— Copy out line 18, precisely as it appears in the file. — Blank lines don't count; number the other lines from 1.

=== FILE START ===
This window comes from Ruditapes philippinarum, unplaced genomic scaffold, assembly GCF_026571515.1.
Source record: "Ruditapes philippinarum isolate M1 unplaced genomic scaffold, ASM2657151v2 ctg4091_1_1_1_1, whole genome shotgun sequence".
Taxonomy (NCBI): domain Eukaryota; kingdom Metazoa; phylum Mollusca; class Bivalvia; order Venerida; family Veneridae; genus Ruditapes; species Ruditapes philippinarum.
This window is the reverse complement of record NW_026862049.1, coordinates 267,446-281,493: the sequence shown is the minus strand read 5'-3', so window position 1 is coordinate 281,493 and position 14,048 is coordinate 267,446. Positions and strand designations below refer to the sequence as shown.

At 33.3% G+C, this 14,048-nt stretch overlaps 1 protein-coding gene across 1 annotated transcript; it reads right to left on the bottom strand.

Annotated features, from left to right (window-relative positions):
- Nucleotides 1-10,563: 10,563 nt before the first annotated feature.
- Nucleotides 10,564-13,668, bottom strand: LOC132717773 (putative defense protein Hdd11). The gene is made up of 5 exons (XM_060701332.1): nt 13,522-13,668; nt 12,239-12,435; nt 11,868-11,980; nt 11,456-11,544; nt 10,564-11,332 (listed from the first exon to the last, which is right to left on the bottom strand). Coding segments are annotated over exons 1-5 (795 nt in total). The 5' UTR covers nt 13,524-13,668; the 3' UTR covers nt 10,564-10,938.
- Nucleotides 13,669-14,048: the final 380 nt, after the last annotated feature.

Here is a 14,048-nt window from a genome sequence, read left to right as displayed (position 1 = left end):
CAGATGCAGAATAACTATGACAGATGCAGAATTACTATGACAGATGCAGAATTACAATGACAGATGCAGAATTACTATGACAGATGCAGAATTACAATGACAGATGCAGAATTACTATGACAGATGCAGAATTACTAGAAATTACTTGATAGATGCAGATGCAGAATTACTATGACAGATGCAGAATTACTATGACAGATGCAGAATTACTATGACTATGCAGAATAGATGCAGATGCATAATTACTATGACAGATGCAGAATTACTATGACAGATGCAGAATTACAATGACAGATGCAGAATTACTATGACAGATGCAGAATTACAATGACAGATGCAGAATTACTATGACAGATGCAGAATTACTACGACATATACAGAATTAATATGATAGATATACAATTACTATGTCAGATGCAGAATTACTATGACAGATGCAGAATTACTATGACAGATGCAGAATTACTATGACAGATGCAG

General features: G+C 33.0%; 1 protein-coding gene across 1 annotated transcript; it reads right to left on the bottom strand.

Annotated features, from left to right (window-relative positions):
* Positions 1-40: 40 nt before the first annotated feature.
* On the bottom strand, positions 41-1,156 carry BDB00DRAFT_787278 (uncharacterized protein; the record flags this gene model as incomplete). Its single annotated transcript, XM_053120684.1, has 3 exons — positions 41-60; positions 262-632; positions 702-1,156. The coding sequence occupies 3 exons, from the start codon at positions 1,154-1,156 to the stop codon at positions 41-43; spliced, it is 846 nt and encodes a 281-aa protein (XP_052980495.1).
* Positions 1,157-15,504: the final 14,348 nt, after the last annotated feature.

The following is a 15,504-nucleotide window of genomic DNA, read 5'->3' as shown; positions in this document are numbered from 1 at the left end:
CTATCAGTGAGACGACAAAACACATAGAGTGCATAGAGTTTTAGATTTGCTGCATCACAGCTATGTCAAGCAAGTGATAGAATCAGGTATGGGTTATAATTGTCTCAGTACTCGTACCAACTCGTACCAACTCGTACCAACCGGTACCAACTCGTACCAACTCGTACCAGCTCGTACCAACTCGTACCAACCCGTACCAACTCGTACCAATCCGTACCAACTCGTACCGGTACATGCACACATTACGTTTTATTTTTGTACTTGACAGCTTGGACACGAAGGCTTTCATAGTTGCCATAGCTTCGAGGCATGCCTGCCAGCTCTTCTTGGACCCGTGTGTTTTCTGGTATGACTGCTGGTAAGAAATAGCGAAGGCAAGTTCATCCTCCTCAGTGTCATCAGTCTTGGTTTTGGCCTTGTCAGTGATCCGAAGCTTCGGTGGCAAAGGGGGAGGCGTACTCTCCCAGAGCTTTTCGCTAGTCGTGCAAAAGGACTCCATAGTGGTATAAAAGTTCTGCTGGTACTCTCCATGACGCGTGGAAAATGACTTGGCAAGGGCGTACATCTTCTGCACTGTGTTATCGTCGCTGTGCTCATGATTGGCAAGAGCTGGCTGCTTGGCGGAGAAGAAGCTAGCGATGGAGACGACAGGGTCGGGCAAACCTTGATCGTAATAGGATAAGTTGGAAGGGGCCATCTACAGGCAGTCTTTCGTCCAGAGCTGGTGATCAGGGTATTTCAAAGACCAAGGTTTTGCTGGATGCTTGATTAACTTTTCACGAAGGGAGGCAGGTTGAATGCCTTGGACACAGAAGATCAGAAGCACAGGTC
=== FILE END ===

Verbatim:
CTATCAGTGAGACGACAAAACACATAGAGTGCATAGAGTTTTAGATTTGCTGCATCACAGCTATGTCAAGCAAGTGATAGAATCAGGTATGGGTTATAATTGTCTCAGTACTCGTACCAACTCGTACCAACTCGTACCAACCGGTACCAACTCGTACCAACTCGTACCAGCTCGTACCAACTCGTACCAACCCGTACCAACTCGTACCAATCCGTACCAACTCGTACCGGTACATGCACACATTACGTTTTATTTTTGTACTTGACAGCTTGGACACGAAGGCTTTCATAGTTGCCATAGCTTCGAGGCATGCCTGCCAGCTCTTCTTGGACCCGTGTGTTTTCTGGTATGACTGCTGGTAAGAAATAGCGAAGGCAAGTTCATCCTCCTCAGTGTCATCAGTCTTGGTTTTGGCCTTGTCAGTGATCCGAAGCTTCGGTGGCAAAGGGGGAGGCGTACTCTCCCAGAGCTTTTCGCTAGTCGTGCAAAAGGACTCCATAGTGGTATAAAAGTTCTGCTGGTACTCTCCATGACGCGTGGAAAATGACTTGGCAAGGGCGTACATCTTCTGCACTGTGTTATCGTCGCTGTGCTCATGATTGGCAAGAGCTGGCTGCTTGGCGGAGAAGAAGCTAGCGATGGAGACGACAGGGTCGGGCAAACCTTGATCGTAATAGGATAAGTTGGAAGGGGCCATCTACAGGCAGTCTTTCGTCCAGAGCTGGTGATCAGGGTATTTCAAAGACCAAGGTTTTGCTGGATGCTTGATTAACTTTTCACGAAGGGAGGCAGGTTGAATGCCTTGGACACAGAAGATCAGAAGCACAGGTC